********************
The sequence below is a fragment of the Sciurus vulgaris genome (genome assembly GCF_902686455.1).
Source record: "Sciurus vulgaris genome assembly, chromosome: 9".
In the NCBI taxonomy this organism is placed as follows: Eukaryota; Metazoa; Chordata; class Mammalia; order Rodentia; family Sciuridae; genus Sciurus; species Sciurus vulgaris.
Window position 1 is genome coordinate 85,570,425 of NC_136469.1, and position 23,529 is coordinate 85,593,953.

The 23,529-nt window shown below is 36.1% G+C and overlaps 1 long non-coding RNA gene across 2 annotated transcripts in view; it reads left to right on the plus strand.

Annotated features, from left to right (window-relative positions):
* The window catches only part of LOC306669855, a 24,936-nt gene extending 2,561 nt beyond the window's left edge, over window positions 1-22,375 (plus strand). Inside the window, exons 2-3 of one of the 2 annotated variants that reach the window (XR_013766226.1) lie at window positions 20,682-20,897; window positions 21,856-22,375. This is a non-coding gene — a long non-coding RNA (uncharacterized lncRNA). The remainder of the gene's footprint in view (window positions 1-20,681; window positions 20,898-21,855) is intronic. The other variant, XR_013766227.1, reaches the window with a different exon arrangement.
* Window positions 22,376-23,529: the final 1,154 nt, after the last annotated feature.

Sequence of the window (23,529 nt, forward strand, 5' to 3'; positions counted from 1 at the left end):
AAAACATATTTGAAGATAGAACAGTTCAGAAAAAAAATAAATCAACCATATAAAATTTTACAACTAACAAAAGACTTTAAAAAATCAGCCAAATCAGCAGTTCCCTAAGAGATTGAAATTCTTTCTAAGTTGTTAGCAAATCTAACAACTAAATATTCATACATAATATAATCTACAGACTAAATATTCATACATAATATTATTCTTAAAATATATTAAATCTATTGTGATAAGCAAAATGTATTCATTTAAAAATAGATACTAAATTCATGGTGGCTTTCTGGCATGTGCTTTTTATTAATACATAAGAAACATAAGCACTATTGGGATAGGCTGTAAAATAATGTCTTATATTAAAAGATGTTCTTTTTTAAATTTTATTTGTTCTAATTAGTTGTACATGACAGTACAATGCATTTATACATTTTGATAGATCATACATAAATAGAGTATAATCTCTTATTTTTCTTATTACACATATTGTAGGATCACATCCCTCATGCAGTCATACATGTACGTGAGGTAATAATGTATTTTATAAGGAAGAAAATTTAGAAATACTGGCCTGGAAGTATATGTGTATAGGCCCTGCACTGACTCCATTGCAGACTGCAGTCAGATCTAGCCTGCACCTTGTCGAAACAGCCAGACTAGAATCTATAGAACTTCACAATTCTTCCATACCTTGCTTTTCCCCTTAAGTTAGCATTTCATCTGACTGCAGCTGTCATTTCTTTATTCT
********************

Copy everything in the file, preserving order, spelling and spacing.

The sequence below is a fragment of the Sciurus vulgaris genome (genome assembly GCF_902686455.1).
Source record: "Sciurus vulgaris genome assembly, chromosome: 9".
In the NCBI taxonomy this organism is placed as follows: Eukaryota; Metazoa; Chordata; class Mammalia; order Rodentia; family Sciuridae; genus Sciurus; species Sciurus vulgaris.
Window position 1 is genome coordinate 85,570,425 of NC_136469.1, and position 23,529 is coordinate 85,593,953.

The 23,529-nt window shown below is 36.1% G+C and overlaps 1 long non-coding RNA gene across 2 annotated transcripts in view; it reads left to right on the plus strand.

Annotated features, from left to right (window-relative positions):
* The window catches only part of LOC306669855, a 24,936-nt gene extending 2,561 nt beyond the window's left edge, over window positions 1-22,375 (plus strand). Inside the window, exons 2-3 of one of the 2 annotated variants that reach the window (XR_013766226.1) lie at window positions 20,682-20,897; window positions 21,856-22,375. This is a non-coding gene — a long non-coding RNA (uncharacterized lncRNA). The remainder of the gene's footprint in view (window positions 1-20,681; window positions 20,898-21,855) is intronic. The other variant, XR_013766227.1, reaches the window with a different exon arrangement.
* Window positions 22,376-23,529: the final 1,154 nt, after the last annotated feature.

Sequence of the window (23,529 nt, forward strand, 5' to 3'; positions counted from 1 at the left end):
AAAACATATTTGAAGATAGAACAGTTCAGAAAAAAAATAAATCAACCATATAAAATTTTACAACTAACAAAAGACTTTAAAAAATCAGCCAAATCAGCAGTTCCCTAAGAGATTGAAATTCTTTCTAAGTTGTTAGCAAATCTAACAACTAAATATTCATACATAATATAATCTACAGACTAAATATTCATACATAATATTATTCTTAAAATATATTAAATCTATTGTGATAAGCAAAATGTATTCATTTAAAAATAGATACTAAATTCATGGTGGCTTTCTGGCATGTGCTTTTTATTAATACATAAGAAACATAAGCACTATTGGGATAGGCTGTAAAATAATGTCTTATATTAAAAGATGTTCTTTTTTAAATTTTATTTGTTCTAATTAGTTGTACATGACAGTACAATGCATTTATACATTTTGATAGATCATACATAAATAGAGTATAATCTCTTATTTTTCTTATTACACATATTGTAGGATCACATCCCTCATGCAGTCATACATGTACGTGAGGTAATAATGTATTTTATAAGGAAGAAAATTTAGAAATACTGGCCTGGAAGTATATGTGTATAGGCCCTGCACTGACTCCATTGCAGACTGCAGTCAGATCTAGCCTGCACCTTGTCGAAACAGCCAGACTAGAATCTATAGAACTTCACAATTCTTCCATACCTTGCTTTTCCCCTTAAGTTAGCATTTCATCTGACTGCAGCTGTCATTTCTTTATTCT